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    John Warner is the author of Why They Can't Write: Killing the Five-Paragraph Essay and Other Necessities and The Writer's Practice: Building Confidence in Your Nonfiction Writing.

Title

No Schadenfreude Here, Only Dread

The first step to returning to a public good is acting like one.

September 14, 2020
 
 

There is a thin line between unhelpful blame and productive criticism, and I’m going to risk falling on the wrong side of that divide by declaring that in the vast majority of cases, the only sensible decision for higher education institutions this fall was to go remote for as many classes as possible while discouraging students from returning to the campus community, unless campus residency was an absolute necessity for learning.

This is not hindsight talking. This is not even a criticism of the clearly significant efforts that many schools have made to address the threat of COVID-19. It’s not even a criticism of the schools that did not plan quite so thoroughly and find themselves the subject of widespread condemnation.

The fact is that residential, face-to-face postsecondary education is fundamentally incompatible with a COVID-19 world. This was clear in March when schools shut down and should have been even more clear over the summer as plans for the fall were being formed, and yet, we have colleges across the country that are the new epicenters of infection. It was all preventable.

At the same time, campus leaders are not at fault for the decades of underfunding and corporatization of the institutions that left them believing they were in a position of having to open in order to survive.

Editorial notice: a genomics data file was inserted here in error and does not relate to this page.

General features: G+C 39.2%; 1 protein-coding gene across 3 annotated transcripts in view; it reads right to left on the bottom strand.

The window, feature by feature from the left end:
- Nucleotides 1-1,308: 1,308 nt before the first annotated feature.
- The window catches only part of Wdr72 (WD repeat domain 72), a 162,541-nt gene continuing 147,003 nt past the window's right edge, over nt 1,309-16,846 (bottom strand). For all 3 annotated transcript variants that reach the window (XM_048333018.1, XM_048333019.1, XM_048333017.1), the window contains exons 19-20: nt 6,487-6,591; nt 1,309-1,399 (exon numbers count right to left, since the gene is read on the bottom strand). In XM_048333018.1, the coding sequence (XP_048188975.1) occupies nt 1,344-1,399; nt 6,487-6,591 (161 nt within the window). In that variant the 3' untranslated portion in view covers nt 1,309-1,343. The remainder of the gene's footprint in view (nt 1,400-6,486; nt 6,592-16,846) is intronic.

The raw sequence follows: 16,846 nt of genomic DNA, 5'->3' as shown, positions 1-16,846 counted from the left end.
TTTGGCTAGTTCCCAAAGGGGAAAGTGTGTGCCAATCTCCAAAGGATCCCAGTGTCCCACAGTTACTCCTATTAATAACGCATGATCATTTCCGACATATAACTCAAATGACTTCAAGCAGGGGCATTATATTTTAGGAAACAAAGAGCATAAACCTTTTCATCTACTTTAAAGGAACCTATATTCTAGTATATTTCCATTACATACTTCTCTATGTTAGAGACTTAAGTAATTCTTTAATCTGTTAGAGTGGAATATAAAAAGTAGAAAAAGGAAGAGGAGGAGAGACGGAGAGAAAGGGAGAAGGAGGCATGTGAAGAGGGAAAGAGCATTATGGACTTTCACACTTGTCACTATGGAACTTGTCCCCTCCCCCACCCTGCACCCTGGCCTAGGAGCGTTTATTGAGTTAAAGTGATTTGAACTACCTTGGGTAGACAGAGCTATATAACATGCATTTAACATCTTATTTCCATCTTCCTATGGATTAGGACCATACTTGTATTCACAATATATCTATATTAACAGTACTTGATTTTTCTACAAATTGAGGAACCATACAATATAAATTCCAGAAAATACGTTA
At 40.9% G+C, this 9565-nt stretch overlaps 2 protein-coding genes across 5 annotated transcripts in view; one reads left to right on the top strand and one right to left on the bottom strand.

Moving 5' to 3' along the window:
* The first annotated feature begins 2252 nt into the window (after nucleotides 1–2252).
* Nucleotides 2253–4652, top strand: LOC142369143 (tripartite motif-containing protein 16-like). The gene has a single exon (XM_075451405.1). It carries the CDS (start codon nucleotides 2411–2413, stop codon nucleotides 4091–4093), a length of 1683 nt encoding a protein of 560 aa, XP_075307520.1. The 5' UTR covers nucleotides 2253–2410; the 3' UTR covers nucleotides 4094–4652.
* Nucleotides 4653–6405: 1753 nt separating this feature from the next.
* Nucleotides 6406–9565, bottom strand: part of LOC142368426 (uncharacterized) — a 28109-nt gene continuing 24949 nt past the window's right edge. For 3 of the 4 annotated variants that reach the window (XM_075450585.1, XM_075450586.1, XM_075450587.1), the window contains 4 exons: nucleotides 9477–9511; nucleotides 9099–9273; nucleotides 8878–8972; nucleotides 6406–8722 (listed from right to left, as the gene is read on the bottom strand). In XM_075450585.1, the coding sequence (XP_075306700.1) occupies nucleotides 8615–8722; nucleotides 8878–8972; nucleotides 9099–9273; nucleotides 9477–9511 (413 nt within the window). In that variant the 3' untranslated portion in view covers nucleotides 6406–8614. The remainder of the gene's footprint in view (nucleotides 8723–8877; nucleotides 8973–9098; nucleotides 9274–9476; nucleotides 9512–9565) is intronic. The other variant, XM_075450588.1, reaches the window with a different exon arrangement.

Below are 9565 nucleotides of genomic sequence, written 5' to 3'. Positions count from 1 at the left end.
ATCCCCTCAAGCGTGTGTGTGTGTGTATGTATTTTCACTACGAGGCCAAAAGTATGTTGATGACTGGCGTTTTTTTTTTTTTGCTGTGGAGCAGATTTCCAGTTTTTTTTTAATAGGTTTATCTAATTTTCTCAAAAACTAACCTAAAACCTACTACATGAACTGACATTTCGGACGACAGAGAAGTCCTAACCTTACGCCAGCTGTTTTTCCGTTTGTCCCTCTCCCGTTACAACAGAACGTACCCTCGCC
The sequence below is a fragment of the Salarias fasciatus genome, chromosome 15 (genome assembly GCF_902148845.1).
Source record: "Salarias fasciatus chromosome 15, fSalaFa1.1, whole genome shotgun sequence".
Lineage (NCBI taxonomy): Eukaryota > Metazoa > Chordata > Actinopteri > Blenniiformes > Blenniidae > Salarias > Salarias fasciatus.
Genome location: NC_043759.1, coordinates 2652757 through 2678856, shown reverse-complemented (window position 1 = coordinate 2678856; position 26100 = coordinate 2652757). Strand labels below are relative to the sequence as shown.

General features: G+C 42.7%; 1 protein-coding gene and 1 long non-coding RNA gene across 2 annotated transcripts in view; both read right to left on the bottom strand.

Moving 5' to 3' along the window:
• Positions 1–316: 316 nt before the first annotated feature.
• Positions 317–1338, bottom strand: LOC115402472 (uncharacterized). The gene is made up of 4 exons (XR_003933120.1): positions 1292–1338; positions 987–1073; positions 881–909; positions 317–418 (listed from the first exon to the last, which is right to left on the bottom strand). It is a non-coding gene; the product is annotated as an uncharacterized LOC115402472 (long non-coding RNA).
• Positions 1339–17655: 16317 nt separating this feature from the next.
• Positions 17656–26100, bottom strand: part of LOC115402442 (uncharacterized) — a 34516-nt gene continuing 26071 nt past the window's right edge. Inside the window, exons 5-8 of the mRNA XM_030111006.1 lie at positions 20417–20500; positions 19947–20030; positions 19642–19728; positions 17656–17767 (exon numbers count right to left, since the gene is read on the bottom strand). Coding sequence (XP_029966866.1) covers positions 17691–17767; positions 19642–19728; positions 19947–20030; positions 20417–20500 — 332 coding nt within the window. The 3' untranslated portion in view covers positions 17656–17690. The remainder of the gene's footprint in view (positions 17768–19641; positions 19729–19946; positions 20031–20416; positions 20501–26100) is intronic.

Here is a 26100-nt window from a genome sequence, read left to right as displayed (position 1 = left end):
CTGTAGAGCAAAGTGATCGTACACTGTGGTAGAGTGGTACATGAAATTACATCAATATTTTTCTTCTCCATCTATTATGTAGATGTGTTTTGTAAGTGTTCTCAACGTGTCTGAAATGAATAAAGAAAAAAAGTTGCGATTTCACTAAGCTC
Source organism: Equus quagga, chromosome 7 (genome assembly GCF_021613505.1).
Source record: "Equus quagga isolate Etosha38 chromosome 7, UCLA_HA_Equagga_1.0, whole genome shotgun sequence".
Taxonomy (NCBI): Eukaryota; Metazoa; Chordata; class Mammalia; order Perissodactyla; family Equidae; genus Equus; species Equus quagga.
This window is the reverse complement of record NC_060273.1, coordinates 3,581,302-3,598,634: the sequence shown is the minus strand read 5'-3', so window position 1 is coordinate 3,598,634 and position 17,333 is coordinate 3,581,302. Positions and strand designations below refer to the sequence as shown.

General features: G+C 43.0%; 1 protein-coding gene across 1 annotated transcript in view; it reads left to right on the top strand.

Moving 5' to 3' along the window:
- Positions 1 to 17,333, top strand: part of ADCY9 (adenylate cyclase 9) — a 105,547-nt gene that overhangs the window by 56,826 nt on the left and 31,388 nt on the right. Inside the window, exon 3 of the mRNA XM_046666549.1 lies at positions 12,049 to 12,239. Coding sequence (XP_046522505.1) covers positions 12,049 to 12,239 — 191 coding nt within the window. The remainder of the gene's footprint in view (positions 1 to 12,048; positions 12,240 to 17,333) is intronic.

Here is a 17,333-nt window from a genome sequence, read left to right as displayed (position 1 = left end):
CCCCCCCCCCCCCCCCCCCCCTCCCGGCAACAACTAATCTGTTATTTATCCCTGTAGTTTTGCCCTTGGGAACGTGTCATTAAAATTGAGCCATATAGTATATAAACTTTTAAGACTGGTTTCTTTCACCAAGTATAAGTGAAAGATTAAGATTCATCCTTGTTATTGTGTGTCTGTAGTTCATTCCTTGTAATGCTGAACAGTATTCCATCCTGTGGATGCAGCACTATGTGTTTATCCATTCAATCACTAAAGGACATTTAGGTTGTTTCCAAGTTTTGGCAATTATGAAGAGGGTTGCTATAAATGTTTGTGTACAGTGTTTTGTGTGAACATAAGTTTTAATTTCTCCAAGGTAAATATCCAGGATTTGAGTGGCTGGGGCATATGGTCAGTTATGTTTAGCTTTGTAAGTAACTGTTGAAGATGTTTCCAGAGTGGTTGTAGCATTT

However, perhaps we can cast some blame on administrators for making the wrong decision while also acknowledging that it is not their fault.

RiShawn Biddle put it well on Twitter: “Higher ed institutions aren't responsible for decades of underfunding or the failure of the Trump regime and Republicans to provide pandemic aid. But they are responsible for decisions that harm their students, faculty and staff. They could have chose differently.”

That some (the Cal State system, for example) did choose differently is proof positive of this, though we can also observe that the structure of the system and the fact that so few of the Cal State students are residential made it a much easier choice than some other schools faced.

The choices people faced were incredibly difficult, impossible even, and yet I still can’t help but feel that the choice to go remote was perfectly clear. This may seem easy to say from someone who is not required to make that choice. So be it. Opening was still the wrong choice.

It is worth considering why the clearly correct choice was so difficult to make, and what changes have to happen so the correct choice is not so difficult to make.